A little over a month ago I was supposed to be on my way to Ohio to take part in the May 4, 1970 Commemoration ceremony at Kent State University, the site of one of the worst tragedies in American history. I was also going to attend a concert by rockers David Crosby and Joe Walsh that same weekend with some long time friends of mine.
None of that happened.
We know why. A pandemic hit America, and many states in the country issued shelter and place orders to try and stem the storming tide of the coronavirus. Ohio was one of those states. It was a big disappointment for me personally, and for thousands of others who wanted to take part in the activities planned for that weekend.
And one of the other things I was going to do was write about my experience at the Commemoration for the online and print magazine, The Culture Crush, of which I am an occasional contributor.
So while I could not write the article I wanted to, I changed direction a bit, and in consultation with the editor and founder of the magazine, Debra Scherer, I wrote a piece that I would like to share with you today.
So much has changed since I originally submitted my article. George Floyd was brutally murdered on the streets of Minneapolis by a rogue cop and his three accomplices and the streets of the United States erupted in flames. Subsequently, the piece I wrote also changed.
I’m providing an excerpt of my article and will provide a link at the end where you can access the piece in it’s entirety. There is also companion piece to mine, written by Mark Gurarie, entitled Bodies Upon The Gears, which breaks down some of the student-derived protests of the 1960s, inspired by activist Mario Savio. I will provide a link to that as well.
Both of these articles are timely in that they explore street and university protests that tried to change the world for the better. It seems as though we’re back to square one in so many ways.
Skin In The Game: The Kent State Massacre-Have We Learned Nothing In The Last 50 Years?
On May 4th, 1970 Ohio Governor Jim Rhodes ordered the National Guard onto the campus of Kent State University to quell an anti-war protest that had grown out of control. Fifty years later, another Ohio governor, Mike DeWine, also began issuing orders. First it was “shelter in place” in response to the coronavirus pandemic raging across the United States and the world, but then, along with governors around the country, the order was again to call in the National Guard—this time, in response to mass protests against the crumbling racist institutions we witness failing us at every turn.
The state of our union is precarious at best. Overwhelmed by a sense of hopelessness, of a palpable de-evolution of society at large, we are becoming witnesses to a daily breakdown of a system that was supposed to work for us, yet has instead become one that works for the very few. And just like the students who were at Kent State—those students who witnessed the violence—we all now carry that trauma, expressed by disillusionment, raised voices, and political actions. We all have skin in the game. Our young protestors today, however, are not only facing the National Guard in our cities, but also a hyper-militarized police apparatus, built up over the years by willing self-aggrandizing politicians.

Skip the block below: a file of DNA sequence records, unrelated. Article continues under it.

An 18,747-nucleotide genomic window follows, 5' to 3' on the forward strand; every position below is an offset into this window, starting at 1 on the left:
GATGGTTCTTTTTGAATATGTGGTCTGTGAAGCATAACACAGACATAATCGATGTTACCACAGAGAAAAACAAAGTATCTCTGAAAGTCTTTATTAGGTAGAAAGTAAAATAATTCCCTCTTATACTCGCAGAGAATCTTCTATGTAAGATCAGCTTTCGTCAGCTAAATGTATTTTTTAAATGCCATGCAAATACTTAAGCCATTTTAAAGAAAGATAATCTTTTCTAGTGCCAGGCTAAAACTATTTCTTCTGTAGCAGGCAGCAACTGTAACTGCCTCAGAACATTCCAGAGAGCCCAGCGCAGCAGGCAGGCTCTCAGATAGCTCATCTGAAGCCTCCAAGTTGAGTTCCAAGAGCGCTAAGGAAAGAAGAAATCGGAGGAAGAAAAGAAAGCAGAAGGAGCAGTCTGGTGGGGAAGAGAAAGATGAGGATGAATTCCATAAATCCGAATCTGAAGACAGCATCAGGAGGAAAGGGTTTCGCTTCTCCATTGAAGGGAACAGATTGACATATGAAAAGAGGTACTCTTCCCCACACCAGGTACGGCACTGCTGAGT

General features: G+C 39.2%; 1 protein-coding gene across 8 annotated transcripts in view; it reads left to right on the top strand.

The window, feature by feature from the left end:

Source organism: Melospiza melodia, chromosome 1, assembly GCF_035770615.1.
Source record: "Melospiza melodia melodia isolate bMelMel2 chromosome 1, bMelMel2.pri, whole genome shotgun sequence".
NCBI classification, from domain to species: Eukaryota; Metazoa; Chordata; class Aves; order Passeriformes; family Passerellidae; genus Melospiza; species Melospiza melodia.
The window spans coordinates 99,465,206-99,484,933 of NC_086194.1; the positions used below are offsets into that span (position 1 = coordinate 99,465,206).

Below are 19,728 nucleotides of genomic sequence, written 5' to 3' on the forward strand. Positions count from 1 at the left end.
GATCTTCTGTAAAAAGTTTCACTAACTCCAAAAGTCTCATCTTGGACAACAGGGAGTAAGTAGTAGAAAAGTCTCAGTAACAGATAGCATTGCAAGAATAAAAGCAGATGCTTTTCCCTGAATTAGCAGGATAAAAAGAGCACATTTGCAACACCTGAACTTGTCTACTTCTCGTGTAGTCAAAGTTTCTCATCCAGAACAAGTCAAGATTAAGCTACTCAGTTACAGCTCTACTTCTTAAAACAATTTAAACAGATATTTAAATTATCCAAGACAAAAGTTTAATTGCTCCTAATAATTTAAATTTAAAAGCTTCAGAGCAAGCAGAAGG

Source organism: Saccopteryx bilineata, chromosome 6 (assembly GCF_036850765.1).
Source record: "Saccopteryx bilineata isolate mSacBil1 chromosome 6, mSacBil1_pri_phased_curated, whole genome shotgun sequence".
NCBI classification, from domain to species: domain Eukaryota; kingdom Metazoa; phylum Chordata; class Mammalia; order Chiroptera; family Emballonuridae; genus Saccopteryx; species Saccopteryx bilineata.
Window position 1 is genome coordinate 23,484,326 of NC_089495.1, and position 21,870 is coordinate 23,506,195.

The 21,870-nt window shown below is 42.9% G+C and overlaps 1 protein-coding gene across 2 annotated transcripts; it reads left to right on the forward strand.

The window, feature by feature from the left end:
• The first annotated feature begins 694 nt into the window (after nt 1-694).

The real question now is, have we not learned anything in the past 50 years?
On May 4, 1970, the National Guard opened fire on protesting students, killing four and wounding nine more. To be sure, many Americans today are unaware of the shootings. After all, the tragedy took place 50 years ago, and it generally isn’t discussed in the media unless it’s a milestone year such as this. That—paired with the almost daily occurrence of mass shootings in 21st century American society—makes the Kent State shootings easy to forget, filed away somewhere between the summer of love and the watergate scandal. But since that fateful day 50 years ago, the Kent State’s May 4th Task force, in conjunction with university officials, have erected physical structures, as well as an interactive museum, that memorializes the event. One of the more poignant representations includes four concrete markers in the Prentice Hall parking lot, pinpointing the locations of the slain students—a constant reminder of the shootings on campus.
Kent State graduate student Eunice Reyes, who has parked in that lot and walks across it nearly every day, said the markers make an important statement. “I think there’s something incredibly powerful about something that people encounter daily, having such a wound located there,” she said. “I really am grateful that I’ve been able to attend Kent State and be around what happened on May 4 and be able to exist in that space.”
According to Kent Historical Society historian in residence, Roger Di Paolo, “May 4 was the perfect storm. You had a city that was not equipped in any way to deal with any unrest. You had a volunteer fire department in the 1970’s, you had a police chief who was well-intentioned but more equipped to handle a much smaller town.”
When President Richard Nixon ordered the invasion of Cambodia in a speech delivered on April 30, 1970, the small university town in Northeast Ohio became a ticking time bomb. Clearly, Nixon’s address was interpreted as a widening of the war, and it, predictably, ignited the protests.
To read the rest of the article at The Culture Crush, please click here.
To read Bodies Upon The Gears, please click here.